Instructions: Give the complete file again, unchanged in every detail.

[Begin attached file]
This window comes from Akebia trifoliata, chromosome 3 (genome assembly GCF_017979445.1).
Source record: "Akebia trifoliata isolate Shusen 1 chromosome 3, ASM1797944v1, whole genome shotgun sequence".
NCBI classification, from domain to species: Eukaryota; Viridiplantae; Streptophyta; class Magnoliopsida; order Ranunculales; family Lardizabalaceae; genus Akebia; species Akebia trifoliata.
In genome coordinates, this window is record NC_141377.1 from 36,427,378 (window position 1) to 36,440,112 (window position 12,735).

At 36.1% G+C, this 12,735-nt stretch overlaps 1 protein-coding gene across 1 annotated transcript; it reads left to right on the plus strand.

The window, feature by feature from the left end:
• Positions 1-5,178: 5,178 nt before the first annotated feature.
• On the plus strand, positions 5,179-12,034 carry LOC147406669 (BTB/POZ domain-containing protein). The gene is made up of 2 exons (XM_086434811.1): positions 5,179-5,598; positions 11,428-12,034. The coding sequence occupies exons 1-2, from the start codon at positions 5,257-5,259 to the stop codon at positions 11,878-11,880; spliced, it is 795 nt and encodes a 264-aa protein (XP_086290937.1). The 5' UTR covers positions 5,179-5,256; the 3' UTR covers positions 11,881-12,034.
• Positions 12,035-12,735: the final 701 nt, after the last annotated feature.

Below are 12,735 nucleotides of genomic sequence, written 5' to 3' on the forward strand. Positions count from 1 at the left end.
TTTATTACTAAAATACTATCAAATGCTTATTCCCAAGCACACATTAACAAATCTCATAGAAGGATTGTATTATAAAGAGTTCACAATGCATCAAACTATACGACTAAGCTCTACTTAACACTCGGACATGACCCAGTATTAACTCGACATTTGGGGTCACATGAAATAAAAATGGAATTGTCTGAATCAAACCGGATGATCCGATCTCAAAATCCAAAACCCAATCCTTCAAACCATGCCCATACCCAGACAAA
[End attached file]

This window comes from Akebia trifoliata, chromosome 3 (genome assembly GCF_017979445.1).
Source record: "Akebia trifoliata isolate Shusen 1 chromosome 3, ASM1797944v1, whole genome shotgun sequence".
NCBI classification, from domain to species: Eukaryota; Viridiplantae; Streptophyta; class Magnoliopsida; order Ranunculales; family Lardizabalaceae; genus Akebia; species Akebia trifoliata.
In genome coordinates, this window is record NC_141377.1 from 36,427,378 (window position 1) to 36,440,112 (window position 12,735).

At 36.1% G+C, this 12,735-nt stretch overlaps 1 protein-coding gene across 1 annotated transcript; it reads left to right on the plus strand.

The window, feature by feature from the left end:
• Positions 1-5,178: 5,178 nt before the first annotated feature.
• On the plus strand, positions 5,179-12,034 carry LOC147406669 (BTB/POZ domain-containing protein). The gene is made up of 2 exons (XM_086434811.1): positions 5,179-5,598; positions 11,428-12,034. The coding sequence occupies exons 1-2, from the start codon at positions 5,257-5,259 to the stop codon at positions 11,878-11,880; spliced, it is 795 nt and encodes a 264-aa protein (XP_086290937.1). The 5' UTR covers positions 5,179-5,256; the 3' UTR covers positions 11,881-12,034.
• Positions 12,035-12,735: the final 701 nt, after the last annotated feature.

Below are 12,735 nucleotides of genomic sequence, written 5' to 3' on the forward strand. Positions count from 1 at the left end.
TTTATTACTAAAATACTATCAAATGCTTATTCCCAAGCACACATTAACAAATCTCATAGAAGGATTGTATTATAAAGAGTTCACAATGCATCAAACTATACGACTAAGCTCTACTTAACACTCGGACATGACCCAGTATTAACTCGACATTTGGGGTCACATGAAATAAAAATGGAATTGTCTGAATCAAACCGGATGATCCGATCTCAAAATCCAAAACCCAATCCTTCAAACCATGCCCATACCCAGACAAA